In eukaryotic cells, Hsp90 is involved in various cellular processes, including protein folding, maturation, and degradation. Hsp90 family proteins consist of four paralogs, each residing in different subcellular locations: Hsp90-α/β in the cytoplasm, glucose-regulated protein 94 (Grp94) in the endoplasmic reticulum (ER), and tumor necrosis factor receptor-associated protein-1 (TRAP1) in mitochondria [13]. Initially, considering Hsp90 as a potential therapeutic target was challenging due to its essential role in the cytoplasm for normal cell viability and growth [14]. However, the discovery of geldanamycin (GA) and its powerful anticancer effects through Hsp90 inhibition [15,16] generated considerable interest and research in this area. As a result, a wide range of Hsp90 inhibitors have been identified and synthesized; it has been documented that benzoquinone ansamycins, a category of naturally derived antibiotics, exhibit inhibitory effects on the functioning of Hsp90 [17]. Subsequent clinical trials have assessed the impact of Hsp90 inhibitors as adjunctive therapy for various tumor types, and presently, ongoing investigations are underway to explore innovative and potentially more efficacious strategies for cancer management [18]. Hsp90 plays a pivotal role in stabilizing and activating a wide array of client proteins, exceeding 300 in number (refer to accessed 6 novembre 2022). Notably, substantial portions of these Hsp90 client proteins are integral to oncogenic signaling, orchestrating key aspects of malignancy, including proliferation, evasion of apoptosis, immortalization, invasion, angiogenesis, and metastasis [19]. Inhibiting Hsp90 results in the swift inhibition of client protein activity, followed by their ubiquitin-mediated proteasomal degradation. This leads to the simultaneous depletion of multiple oncoproteins, causing a comprehensive downregulation of signals across various oncogenic pathways and influencing every facet of the malignant phenotype. Cancer cells exhibit heightened sensitivity to Hsp90 inhibition due to their dependence on the oncogenic processes that propel malignancy. Consequently, they rely on Hsp90 for the chaperoning and maintenance of these crucial oncogenic pathways [20]. Furthermore, cancer cells depend on Hsp90 to stabilize mutated, fused, and overexpressed oncoproteins such as vSRC, HER2, BCR-ABL, B-RAF, and ELM4-ALK. Hsp90 itself is often overexpressed in cancer cells and is known to exist in a highly active, multi-chaperone complex [21]. Recent attention has also been directed toward the role of secreted Hsp90 in fostering cancer cell invasion and metastasis [22]. Invasive cancer cells have been observed to release Hsp90-α, which subsequently activates the pro-invasive protein matrix metalloproteinases, contributing to heightened cancer cell migration [23]. This emerging aspect underscores the diverse functions of Hsp90 in the complex landscape of cancer biology. The search for novel Hsp90 inhibitor drugs is necessary to address the limitations and challenges associated with current therapies. Developing drugs that overcome resistance, exhibit improved safety profiles, and possess favorable pharmacokinetic properties is crucial for maximizing the therapeutic potential of Hsp90 inhibition in cancer treatment. By tackling these obstacles, we can pave the way for more effective and targeted therapies against cancer.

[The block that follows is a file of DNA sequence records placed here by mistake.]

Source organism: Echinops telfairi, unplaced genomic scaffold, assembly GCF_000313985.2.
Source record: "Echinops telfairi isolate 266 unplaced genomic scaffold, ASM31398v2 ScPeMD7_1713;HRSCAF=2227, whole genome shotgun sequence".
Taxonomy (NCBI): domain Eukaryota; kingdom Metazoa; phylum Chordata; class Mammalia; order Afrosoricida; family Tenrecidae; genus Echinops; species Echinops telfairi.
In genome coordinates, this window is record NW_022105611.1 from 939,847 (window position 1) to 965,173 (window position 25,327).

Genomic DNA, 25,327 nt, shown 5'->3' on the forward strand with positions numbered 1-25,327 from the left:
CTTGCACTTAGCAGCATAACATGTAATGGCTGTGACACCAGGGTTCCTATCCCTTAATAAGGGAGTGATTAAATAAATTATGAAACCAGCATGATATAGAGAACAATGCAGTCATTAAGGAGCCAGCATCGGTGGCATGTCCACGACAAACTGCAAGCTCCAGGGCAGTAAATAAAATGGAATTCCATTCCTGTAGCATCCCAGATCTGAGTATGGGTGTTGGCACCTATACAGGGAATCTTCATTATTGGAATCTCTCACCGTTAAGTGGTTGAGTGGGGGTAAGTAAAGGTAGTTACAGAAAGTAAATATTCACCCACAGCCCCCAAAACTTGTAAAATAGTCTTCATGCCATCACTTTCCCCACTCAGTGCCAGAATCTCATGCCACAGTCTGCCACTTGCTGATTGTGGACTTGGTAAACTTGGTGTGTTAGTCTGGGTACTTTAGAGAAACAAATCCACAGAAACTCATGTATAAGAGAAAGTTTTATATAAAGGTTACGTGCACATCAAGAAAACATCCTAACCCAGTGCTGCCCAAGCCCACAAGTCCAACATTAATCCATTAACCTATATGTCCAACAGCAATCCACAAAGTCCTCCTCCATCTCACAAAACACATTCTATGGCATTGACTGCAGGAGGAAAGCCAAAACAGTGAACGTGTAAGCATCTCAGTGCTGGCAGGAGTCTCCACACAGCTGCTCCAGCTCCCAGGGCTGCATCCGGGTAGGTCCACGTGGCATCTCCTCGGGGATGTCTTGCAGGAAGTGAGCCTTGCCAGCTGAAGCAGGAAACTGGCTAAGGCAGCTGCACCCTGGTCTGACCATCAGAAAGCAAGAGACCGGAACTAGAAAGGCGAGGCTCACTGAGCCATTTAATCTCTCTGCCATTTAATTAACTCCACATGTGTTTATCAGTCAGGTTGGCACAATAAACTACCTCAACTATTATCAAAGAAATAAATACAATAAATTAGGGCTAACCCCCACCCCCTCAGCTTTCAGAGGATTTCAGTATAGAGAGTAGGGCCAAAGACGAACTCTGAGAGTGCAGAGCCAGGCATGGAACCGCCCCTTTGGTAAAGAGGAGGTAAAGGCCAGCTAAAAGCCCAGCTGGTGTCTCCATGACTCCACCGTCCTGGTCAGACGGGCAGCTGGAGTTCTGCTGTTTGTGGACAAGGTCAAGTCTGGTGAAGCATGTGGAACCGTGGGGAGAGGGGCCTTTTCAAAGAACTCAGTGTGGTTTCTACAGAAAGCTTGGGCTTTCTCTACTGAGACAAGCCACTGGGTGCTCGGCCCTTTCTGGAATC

Drug design methodologies offer a rapid and efficient means of searching for new antibacterial or anticancer drugs. By leveraging computational tools and experimental validation, this approach enables the exploration of diverse compound libraries and facilitates the discovery of promising new therapeutic agents [24]. Natural compounds derived from marine sources, in particular, have garnered significant interest in drug discovery research. The unique marine environment offers a rich source of diverse and structurally complex compounds that possess bioactive properties, such as antibacterial, antifungal, antimalarial, anti-trypanosomal, anti-viral, anti-obesity, antitumor, and anticancer activity [25,26]. The aim of this study is to explore the potential of natural compounds derived from marine sources for drug discovery. Our focus is on tapping into the previously untapped reservoir of these compounds to uncover their pharmacological activities and therapeutic potential. We conducted an extensive investigation and screening process to identify marine-derived compounds that exhibit promising interactions with the Hsp90 protein. Utilizing computational techniques such as molecular docking, virtual screening, and pharmacophore modeling, we assessed the binding affinity and potential interactions of a diverse set of marine-derived compounds with Hsp90. Additionally, we conducted a molecular dynamics simulation using Gromacs to evaluate the stability of the formed complexes over a 100 ns timeframe, and we applied MM-PBSA calculations to validate the results of the docking study. The outcomes of our research have shown exceptionally promising results, marking a significant advancement in the quest for optimal drug candidates in the field of oncology or antimicrobial drugs.